Faculty Portfolio

Communications major's fingers operating a sound board
        

Suggested Material for the Faculty Portfolio

Developed by the Promotion and Tenure Committee from the Guidelines in the Faculty Handbook/Volume IV, Subsection 4.5.4.3
October 2006

Faculty Portfolios may include, but are not limited to the following:

  1. Brief table of contents
     
  2. Current curriculum vitae
     
  3. A personal statement, which may include:
    1. Reflective overview of philosophy, strategies, and objectives;
    2. Summary of past and present professional experiences;
    3. Description of steps taken to evaluate and improve the faculty member's performance in relation to his or her duties and responsibilities;
    4. Brief outline of the appended supporting materials;
  4. Evidence of effective teaching. This may include supervising courses and labs effectively (as evidenced by student opinion surveys and supporting documents); utilizing technology in the classroom; conducting student help sessions; incorporating out of class activities (e.g., field trips or seminars), demonstration of knowledge of subject matter and ability to communicate information effectively; evidence of self-reflection and improvement of courses (e.g., experimenting with new materials and methods of delivery in the classroom); keeping current in one's field of expertise; teaching awards or other recognitions of excellence in the classroom.
     
  5. Evidence of effective mentoring/advising students. This may include advising student organizations; participation in student programs outside of the faculty member's department (e.g., participating in student performances honor ceremonies, cultural programs); providing guidance with career, professional and graduate opportunities.
     
  6. Evidence of scholarship and professional development. This may include publications of books/compositions of literary work or theatrical work by scholarly, secondary or popular press; articles in peer-reviewed journals; publication of teaching materials; reviews of materials in area of expertise; presentation of papers at juried conferences; invited lectures or addresses; performance of literary work, musical work, visual arts exhibition, or theatrical production; funded grant proposals; submitted and pending grant proposals.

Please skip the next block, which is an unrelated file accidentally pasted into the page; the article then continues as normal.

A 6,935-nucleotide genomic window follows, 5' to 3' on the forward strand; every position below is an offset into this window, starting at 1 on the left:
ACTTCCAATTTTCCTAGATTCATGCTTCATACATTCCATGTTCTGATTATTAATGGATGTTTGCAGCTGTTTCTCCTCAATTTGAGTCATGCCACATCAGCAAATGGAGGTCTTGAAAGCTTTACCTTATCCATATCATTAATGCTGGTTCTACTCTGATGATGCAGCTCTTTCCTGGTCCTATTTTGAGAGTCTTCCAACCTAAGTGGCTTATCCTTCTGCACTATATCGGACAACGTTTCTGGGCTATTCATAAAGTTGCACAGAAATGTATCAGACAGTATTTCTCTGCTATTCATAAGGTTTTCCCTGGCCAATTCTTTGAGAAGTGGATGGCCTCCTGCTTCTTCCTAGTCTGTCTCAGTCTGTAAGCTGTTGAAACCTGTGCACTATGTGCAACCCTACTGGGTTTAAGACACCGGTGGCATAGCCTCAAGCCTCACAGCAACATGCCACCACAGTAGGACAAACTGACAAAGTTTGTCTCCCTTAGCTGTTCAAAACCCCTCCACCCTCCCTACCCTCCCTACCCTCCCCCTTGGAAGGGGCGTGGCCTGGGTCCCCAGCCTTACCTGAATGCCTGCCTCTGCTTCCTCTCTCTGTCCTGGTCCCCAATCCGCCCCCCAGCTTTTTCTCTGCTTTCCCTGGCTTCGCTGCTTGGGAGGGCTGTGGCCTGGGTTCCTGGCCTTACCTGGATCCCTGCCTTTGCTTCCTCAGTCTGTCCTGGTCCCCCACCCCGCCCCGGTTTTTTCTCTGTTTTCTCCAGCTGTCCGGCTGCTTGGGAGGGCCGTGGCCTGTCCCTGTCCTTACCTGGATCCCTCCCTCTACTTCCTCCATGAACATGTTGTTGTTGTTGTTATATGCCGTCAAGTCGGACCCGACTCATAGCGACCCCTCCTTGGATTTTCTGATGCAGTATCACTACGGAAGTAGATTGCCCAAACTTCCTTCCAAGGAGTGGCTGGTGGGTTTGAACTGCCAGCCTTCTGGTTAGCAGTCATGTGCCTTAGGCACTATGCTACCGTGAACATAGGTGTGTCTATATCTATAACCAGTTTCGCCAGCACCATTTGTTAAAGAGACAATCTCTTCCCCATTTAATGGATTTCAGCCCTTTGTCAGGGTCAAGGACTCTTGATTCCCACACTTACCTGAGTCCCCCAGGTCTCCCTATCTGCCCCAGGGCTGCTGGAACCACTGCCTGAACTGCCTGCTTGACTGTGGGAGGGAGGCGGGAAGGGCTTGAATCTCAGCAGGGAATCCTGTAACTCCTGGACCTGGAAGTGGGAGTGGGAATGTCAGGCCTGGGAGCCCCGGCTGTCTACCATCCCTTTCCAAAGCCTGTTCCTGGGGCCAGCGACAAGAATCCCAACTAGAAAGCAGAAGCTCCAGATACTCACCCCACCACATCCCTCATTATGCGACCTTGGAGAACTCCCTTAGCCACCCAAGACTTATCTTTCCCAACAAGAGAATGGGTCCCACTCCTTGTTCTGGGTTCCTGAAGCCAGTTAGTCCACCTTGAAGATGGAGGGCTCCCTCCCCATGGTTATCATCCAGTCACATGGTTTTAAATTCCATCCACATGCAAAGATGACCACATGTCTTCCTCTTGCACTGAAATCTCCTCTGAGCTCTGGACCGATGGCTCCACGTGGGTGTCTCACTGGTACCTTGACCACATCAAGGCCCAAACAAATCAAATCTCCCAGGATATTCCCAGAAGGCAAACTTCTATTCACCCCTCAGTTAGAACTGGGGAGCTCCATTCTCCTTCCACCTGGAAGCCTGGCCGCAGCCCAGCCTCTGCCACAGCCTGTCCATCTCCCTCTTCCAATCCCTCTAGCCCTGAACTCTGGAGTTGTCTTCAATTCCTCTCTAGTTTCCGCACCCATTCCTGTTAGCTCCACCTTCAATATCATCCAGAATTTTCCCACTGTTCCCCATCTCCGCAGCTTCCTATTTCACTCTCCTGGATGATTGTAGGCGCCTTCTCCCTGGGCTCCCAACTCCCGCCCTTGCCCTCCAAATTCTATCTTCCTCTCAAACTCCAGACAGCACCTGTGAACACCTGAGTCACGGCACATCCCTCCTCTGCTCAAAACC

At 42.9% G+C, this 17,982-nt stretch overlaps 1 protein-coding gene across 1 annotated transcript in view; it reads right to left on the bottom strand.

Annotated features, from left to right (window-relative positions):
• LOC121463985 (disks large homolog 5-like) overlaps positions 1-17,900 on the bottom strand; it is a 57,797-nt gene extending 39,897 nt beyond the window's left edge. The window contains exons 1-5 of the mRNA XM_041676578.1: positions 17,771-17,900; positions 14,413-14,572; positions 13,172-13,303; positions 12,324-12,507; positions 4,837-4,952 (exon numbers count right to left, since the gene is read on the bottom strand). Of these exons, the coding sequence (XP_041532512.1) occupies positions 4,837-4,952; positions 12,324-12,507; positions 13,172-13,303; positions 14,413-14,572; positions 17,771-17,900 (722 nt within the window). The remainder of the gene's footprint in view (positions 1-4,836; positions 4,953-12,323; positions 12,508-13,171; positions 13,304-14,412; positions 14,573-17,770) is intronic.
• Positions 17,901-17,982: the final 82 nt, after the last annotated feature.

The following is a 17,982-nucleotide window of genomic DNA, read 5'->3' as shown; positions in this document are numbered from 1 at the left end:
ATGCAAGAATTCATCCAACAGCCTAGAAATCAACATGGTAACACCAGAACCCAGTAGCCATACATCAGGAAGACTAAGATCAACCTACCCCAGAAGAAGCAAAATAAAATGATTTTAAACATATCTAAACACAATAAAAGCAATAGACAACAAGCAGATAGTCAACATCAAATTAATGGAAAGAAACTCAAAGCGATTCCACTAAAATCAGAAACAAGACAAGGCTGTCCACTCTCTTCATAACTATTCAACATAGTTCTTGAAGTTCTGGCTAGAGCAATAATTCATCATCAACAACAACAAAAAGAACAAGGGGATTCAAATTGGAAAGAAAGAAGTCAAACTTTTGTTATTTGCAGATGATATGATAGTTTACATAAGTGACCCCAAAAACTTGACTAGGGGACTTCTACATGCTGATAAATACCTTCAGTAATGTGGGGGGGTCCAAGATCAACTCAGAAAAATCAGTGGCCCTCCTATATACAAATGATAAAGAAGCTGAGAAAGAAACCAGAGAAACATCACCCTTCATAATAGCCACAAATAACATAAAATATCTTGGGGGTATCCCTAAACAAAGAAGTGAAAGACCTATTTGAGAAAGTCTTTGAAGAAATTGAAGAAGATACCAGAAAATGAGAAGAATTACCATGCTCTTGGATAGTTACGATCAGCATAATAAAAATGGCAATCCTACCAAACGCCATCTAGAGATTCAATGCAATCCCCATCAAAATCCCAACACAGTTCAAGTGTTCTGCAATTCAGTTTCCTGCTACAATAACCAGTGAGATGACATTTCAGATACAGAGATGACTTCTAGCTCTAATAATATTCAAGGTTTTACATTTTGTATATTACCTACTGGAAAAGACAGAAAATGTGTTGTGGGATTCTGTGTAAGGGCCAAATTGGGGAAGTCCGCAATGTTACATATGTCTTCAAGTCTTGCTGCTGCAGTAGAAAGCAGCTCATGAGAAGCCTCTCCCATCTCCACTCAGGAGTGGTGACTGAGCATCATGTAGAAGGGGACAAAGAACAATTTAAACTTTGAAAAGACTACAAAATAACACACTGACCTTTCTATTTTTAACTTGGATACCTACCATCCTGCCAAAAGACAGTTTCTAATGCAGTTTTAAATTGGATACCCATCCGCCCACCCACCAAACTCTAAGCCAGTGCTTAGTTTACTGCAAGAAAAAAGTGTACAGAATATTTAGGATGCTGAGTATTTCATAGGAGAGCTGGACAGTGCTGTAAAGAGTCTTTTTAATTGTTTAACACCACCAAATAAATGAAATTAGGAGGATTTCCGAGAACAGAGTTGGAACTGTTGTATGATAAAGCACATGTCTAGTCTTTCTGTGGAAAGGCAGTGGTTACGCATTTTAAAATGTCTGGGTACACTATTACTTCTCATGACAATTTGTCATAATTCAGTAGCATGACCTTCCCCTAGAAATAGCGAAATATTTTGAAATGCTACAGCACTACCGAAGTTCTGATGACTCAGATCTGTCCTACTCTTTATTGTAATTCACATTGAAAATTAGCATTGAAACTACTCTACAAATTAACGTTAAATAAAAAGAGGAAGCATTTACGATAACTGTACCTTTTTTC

7. Evidence of service
    1. Service to the College as outlined in Section 4.5.3, General Evaluation Criteria. This may include mentoring junior faculty; contributions to faculty governance; membership on committees; recruitment of faculty or staff; recruitment of students; teaching/guest lecturing to classes of other faculty; preparing/running workshops for faculty; course development and design; serving in an administrative capacity for a Department or Program; participating in college functions such as alumni events, honors ceremonies, library programs, and special seminars.
    2. Other Professional Service. This may include consultation projects; service on a study section; service on a review or site visit committee; service on an advisory/policy-making board; membership as an officer; committee member or member in a professional organization; membership on a national/international board; regular peer review of manuscripts or grants.
    3. Broader Community Service. This may include lectures/presentations to community organizations; consultation with community groups; responding to community or media inquiries in your area of expertise; serving on boards for community organizations; consulting with community organizations.
  8. Letters of Professional Support. This may include letters from the faculty member's Chair, colleagues, or collaborators.
     
  9. Additional supporting documents. This may include any material that would support a faculty member's professional development and evaluation but might not fit elsewhere in the portfolio.
I'm grateful for the education I've received.

The instructors were knowledgeable and welcomed class discussions, with
respect for each student's contribution. I've learned how to be a more
effective leader. My capstone class gave insight on how to combine all
the education learned to operate a business. That's when I realized how
much I had sharpened my knowledge.

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